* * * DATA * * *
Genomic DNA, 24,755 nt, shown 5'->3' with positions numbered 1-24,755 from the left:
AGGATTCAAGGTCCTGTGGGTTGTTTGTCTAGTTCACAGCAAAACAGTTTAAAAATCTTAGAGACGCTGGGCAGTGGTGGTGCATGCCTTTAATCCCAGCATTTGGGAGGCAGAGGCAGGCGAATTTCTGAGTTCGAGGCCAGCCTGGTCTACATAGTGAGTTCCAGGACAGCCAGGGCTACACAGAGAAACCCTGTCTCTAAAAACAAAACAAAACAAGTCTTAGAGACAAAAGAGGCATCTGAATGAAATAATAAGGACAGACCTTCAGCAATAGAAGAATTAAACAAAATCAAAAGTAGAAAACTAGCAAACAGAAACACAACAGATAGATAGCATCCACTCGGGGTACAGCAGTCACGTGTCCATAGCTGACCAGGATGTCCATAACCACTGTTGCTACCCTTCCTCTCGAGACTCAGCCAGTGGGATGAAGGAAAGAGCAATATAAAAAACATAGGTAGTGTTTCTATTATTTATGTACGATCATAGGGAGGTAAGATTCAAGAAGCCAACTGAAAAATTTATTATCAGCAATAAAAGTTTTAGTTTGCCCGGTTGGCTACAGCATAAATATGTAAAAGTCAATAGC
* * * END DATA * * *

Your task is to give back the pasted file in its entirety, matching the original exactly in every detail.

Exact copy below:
Genomic DNA, 24,755 nt, shown 5'->3' with positions numbered 1-24,755 from the left:
AGGATTCAAGGTCCTGTGGGTTGTTTGTCTAGTTCACAGCAAAACAGTTTAAAAATCTTAGAGACGCTGGGCAGTGGTGGTGCATGCCTTTAATCCCAGCATTTGGGAGGCAGAGGCAGGCGAATTTCTGAGTTCGAGGCCAGCCTGGTCTACATAGTGAGTTCCAGGACAGCCAGGGCTACACAGAGAAACCCTGTCTCTAAAAACAAAACAAAACAAGTCTTAGAGACAAAAGAGGCATCTGAATGAAATAATAAGGACAGACCTTCAGCAATAGAAGAATTAAACAAAATCAAAAGTAGAAAACTAGCAAACAGAAACACAACAGATAGATAGCATCCACTCGGGGTACAGCAGTCACGTGTCCATAGCTGACCAGGATGTCCATAACCACTGTTGCTACCCTTCCTCTCGAGACTCAGCCAGTGGGATGAAGGAAAGAGCAATATAAAAAACATAGGTAGTGTTTCTATTATTTATGTACGATCATAGGGAGGTAAGATTCAAGAAGCCAACTGAAAAATTTATTATCAGCAATAAAAGTTTTAGTTTGCCCGGTTGGCTACAGCATAAATATGTAAAAGTCAATAGC